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Burnett v. Damon Corp.

United States District Court, Second Circuit

December 2, 2013

KAREN L. BURNETT, Plaintiff,
v.
DAMON CORP., previously d/b/a Damon Motor Coach and n/k/a Thor Motor Coach, Inc., a wholly-owned subsidiary of Thor Industries, Inc., Defendant. DAMON CORP., previously d/b/a Damon Motor Coach and n/k/a Thor Motor Coach, Inc., a wholly-owned subsidiary of Thor Industries, Inc., Third-Party Plaintiff,
v.
FLAGG ENTERPRISES, INC., d/b/a Flagship RV's, Third-Party Defendant.

MARTIN A. LYNN, ESQ., LYNN LAW FIRM, LLP, Syracuse, NY, Attorneys for Plaintiff Burnett.

TIMOTHY P. MURPHY, ESQ., JAMES P. YOUNGS, ESQ., ZACHARY M. MATTISON, ESQ., HANCOCK ESTABROOK, LLP, Syracuse, NY, Attorneys for Damon Corp./Thor.

JEFFREY F. BAASE, ESQ., R. ANTHONY RUPP, III, ESQ., RUPP, BAASE, PFALZGRAF, CUNNINGHAM & COPPOLA, LLC, Buffalo, NY, Attorneys for Flagg Enterprises, Inc.

MEMORANDUM-DECISION

DAVID N. HURD, District Judge.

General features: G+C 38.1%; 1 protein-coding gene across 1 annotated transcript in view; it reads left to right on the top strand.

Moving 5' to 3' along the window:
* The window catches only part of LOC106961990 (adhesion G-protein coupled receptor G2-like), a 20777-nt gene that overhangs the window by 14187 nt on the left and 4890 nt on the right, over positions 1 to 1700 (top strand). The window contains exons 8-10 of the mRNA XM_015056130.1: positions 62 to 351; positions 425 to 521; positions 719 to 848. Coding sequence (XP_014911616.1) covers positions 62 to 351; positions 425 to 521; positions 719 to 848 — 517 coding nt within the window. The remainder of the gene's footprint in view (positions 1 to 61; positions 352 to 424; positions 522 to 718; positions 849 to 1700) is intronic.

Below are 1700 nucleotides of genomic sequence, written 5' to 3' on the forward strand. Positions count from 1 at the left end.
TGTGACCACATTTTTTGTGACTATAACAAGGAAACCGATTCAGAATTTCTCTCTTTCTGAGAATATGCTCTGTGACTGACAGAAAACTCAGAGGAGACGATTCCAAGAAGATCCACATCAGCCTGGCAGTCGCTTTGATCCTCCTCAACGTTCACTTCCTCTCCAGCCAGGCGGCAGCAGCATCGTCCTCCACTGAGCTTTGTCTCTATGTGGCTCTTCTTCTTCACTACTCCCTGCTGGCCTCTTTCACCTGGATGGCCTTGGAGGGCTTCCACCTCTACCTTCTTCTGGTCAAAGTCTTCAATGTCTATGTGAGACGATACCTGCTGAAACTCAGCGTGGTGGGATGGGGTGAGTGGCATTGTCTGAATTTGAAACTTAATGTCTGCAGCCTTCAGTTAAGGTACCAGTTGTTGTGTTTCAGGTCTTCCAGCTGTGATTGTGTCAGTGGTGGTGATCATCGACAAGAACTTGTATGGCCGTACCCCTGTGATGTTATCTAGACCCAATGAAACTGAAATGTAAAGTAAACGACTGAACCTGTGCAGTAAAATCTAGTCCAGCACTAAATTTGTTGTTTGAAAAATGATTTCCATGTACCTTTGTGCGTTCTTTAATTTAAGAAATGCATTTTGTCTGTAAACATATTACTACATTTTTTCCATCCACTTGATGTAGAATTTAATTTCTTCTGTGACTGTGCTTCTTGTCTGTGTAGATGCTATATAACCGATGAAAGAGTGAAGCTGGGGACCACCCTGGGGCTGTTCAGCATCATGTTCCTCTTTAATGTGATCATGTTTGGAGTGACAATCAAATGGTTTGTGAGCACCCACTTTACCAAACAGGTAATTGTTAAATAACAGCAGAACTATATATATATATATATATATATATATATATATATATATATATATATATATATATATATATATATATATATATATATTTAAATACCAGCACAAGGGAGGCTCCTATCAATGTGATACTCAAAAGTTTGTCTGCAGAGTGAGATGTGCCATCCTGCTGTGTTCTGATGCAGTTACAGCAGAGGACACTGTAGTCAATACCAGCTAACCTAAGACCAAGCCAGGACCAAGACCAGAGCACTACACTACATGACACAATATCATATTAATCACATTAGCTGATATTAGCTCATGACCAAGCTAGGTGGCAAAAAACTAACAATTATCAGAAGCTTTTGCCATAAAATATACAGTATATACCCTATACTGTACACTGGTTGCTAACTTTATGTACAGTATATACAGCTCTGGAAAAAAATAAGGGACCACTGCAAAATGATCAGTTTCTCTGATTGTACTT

I. INTRODUCTION

On November 4, 2010, Karen L. Burnett ("plaintiff" or "Burnett")-a resident of Onondaga County, New York-initiated this action against defendant Damon Corp., now known as Thor Motor Coach, Inc. ("Thor"), a Delaware corporation that designs and manufactures recreational motor homes. Plaintiff filed an amended complaint on March 2, 2011, and asserts three state claims for strict products liability, negligence, and failure to warn arising from personal injuries allegedly caused by harmful mold that grew in her motor home.[1]

Thor subsequently filed a third-party complaint, and ultimately a second amended third-party complaint, against Flagg Enterprises, Inc. ("Flagg"), a Florida corporation that owns and operates several motor home dealerships in Florida. Thor alleges negligence on the part of Flagg and seeks contribution and/or indemnification from Flagg. Flagg filed a counterclaim against Thor for indemnification.